Friday, May 29, 2009

Another This Day in HIstory

for LJ. The English Restoration.

Thursday, May 28, 2009

Ezra breaks up with Cooks Ill.

Ezra Klein has broken up with Cooks Illustrated. He suspects they've not been honest with him in telling tales of the process they go through to arrive at the perfect recipe.

I haven't broken up with Cook's yet; I'm still using them for their recipes. But I'm not in love anymore. Not since I heard one of their writers/editors on Lynne Rossetto Kasper's radio show, The Splendid Table, doing a comparison of canned chicken noodle soup. I listened intently when I was done gasping in surprise that they were giving us permission to eat CANNED soup. In their test, the only Campbell's soup they used was the cheap original, and they panned it for its crazy yellow color and lack of vegetables. It was so completely unfair to compare that soup to, say, the Progresso offering, since they're not offered at the same price. Campbell's has a Chunky chicken noodle soup that would have made a more fair comparison since it's closer in price, and its quality is considerably better.

I'd long suspected that Cooks gets paid off for its product and food comparisons to make up the revenue they're missing from not taking advertising. Several years ago, I had tried using Cook's Ill's recommended brand of canned tomatoes and wondered how it had gotten higher marks than my usual brand. I thought it was just me, that I didn't have the palate to be a foodie. But that travesty of a test for the chicken noodle soup told the full tale.

Tuesday, May 26, 2009

Crusades circa 2001

I can't wrap my head around the recent GQ story by Robert Draper about Rumsfeld's use of Bible verses in daily digests of military intelligence prepared for Pres. Bush. The story includes a slideshow of the actual memos. Example here:
I'm not sure which frightens me more: to imagine that this reflected the view from the top at the Pentagon (i.e. that the U.S. military really was fighting a religious war); or that it doesn't reflect Rumsfield's view but was used to manipulate the President (and that we had a president that could be manipulated this way).

Notably absent are slides labeled with these Bible verses:
Matthew 5:39: But I tell you, Do not resist an evil person. If someone strikes you on the right cheek, turn to him the other also.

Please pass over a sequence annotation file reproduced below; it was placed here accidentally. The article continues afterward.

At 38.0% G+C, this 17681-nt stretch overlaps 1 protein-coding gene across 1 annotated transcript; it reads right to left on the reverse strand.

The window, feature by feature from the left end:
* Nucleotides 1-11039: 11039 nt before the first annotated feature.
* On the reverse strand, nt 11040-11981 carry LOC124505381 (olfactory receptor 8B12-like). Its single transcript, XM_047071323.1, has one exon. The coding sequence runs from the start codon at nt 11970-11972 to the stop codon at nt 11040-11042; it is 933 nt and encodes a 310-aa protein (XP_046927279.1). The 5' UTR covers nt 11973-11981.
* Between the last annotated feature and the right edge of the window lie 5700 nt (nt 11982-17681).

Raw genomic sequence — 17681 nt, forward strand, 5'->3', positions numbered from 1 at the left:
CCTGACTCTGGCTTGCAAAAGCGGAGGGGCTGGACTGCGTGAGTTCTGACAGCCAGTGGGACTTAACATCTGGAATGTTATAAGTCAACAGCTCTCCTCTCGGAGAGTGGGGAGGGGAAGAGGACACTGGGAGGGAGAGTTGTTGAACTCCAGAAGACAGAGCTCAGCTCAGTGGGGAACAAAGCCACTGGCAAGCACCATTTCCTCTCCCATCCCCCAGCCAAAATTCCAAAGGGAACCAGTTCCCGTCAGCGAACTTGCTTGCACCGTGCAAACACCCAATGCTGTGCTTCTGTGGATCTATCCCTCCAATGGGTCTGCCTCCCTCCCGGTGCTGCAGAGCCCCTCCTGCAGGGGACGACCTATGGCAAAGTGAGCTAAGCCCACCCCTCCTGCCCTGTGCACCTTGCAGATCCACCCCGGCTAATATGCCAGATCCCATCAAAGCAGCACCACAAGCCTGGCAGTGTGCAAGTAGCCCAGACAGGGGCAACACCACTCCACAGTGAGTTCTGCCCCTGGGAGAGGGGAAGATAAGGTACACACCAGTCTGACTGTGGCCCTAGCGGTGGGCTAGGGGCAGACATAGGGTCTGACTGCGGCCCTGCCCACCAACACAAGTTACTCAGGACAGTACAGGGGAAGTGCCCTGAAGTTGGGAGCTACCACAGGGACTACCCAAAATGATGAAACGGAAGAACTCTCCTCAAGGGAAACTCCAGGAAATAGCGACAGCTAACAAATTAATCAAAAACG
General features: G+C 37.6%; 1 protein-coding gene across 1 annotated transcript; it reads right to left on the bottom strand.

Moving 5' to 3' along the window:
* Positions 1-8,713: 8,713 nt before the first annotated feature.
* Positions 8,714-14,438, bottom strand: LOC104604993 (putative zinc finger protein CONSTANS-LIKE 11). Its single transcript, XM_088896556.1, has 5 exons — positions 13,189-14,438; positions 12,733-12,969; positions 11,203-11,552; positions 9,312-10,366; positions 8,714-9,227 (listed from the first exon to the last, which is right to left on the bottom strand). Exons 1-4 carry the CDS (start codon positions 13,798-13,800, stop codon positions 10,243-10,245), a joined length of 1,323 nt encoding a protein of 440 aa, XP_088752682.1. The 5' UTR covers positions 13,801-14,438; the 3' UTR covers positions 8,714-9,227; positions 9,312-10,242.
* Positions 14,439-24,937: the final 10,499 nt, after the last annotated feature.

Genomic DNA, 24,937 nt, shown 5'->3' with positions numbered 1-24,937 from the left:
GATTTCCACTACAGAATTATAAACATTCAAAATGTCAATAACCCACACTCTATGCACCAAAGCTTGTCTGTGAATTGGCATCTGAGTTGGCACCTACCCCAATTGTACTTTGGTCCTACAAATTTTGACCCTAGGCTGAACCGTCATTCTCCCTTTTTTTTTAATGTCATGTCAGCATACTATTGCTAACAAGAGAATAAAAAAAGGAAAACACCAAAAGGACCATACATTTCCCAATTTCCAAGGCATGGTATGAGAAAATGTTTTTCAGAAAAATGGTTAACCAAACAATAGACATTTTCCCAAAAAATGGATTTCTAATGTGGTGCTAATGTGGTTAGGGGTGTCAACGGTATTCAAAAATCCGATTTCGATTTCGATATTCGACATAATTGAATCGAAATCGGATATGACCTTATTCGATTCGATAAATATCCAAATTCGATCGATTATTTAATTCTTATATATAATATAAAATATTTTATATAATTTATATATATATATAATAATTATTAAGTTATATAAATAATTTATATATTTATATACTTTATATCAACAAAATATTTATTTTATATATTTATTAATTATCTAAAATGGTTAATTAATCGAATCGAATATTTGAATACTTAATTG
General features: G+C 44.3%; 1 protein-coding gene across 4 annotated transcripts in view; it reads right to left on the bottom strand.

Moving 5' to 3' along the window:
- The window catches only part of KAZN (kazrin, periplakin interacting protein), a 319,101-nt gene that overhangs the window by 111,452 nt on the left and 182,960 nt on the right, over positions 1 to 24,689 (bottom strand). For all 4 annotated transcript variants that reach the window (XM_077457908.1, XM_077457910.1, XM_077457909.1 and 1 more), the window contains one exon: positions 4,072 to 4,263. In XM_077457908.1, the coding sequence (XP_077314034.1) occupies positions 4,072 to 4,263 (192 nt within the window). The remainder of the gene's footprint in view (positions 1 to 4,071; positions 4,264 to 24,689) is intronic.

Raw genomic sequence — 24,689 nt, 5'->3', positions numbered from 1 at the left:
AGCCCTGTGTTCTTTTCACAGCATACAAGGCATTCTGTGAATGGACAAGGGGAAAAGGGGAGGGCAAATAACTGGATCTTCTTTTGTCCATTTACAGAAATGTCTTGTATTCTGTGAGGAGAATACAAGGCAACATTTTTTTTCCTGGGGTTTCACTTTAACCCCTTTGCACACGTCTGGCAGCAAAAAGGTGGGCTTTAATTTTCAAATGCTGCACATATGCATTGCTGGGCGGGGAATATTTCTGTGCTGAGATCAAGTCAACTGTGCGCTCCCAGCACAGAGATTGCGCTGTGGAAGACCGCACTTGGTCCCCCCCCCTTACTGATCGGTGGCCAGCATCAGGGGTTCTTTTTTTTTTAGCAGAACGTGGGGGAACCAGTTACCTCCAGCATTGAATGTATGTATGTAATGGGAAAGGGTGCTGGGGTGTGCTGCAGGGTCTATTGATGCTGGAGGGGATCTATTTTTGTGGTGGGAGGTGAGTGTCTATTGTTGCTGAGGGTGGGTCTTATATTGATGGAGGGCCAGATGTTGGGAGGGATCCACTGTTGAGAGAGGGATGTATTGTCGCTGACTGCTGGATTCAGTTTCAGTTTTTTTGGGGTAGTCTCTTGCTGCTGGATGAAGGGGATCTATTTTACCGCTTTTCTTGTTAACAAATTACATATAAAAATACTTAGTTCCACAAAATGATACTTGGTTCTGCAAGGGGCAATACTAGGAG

Matthew 5:43-44: You have heard that it was said, 'Love your neighbor and hate your enemy.' But I tell you: Love your enemies and pray for those who persecute you...

Exodus 20: 13 Thou shalt not kill.

Mary, Queen of Scots

Another subject that grabbed my attention around our trip to Britain. However, after getting tired head when reading the book on Henry VIII and his wives, I wanted to find something a bit more basic and hopefully, shorter. So I went to my local library (the local library - a subject that I need to post about) to see what they had. This one was listed as being in the children's section, so I was a bit wary of it. I was pleasantly surprised not only with the book, but with the selection of books in the children's section of the library. With the onset of the internet, do kids still use books to write reports? This was a concise, to the point, no frills account of Mary's life. It was well sourced and even with my knowledge of the subject matter, it held my interest and refreshed my memory. It had an easy to read timeline and family trees which made it easy to keep all the Henry's and Mary's separate.

Mary made some really poor choices, especially after the death of her French husband. But one has to wonder if our judgment of those choices are blinded by hindsight. Add to this that she was a bit unlucky (had Elizabeth I not been childless, would she have been so suspicious of Mary and eventually put her under house arrest and executed?) and her life is viewed as rather tragic, much like the history of her subjects, the Scots.

A very quick read and a great overview of her life and times.

Monday, May 25, 2009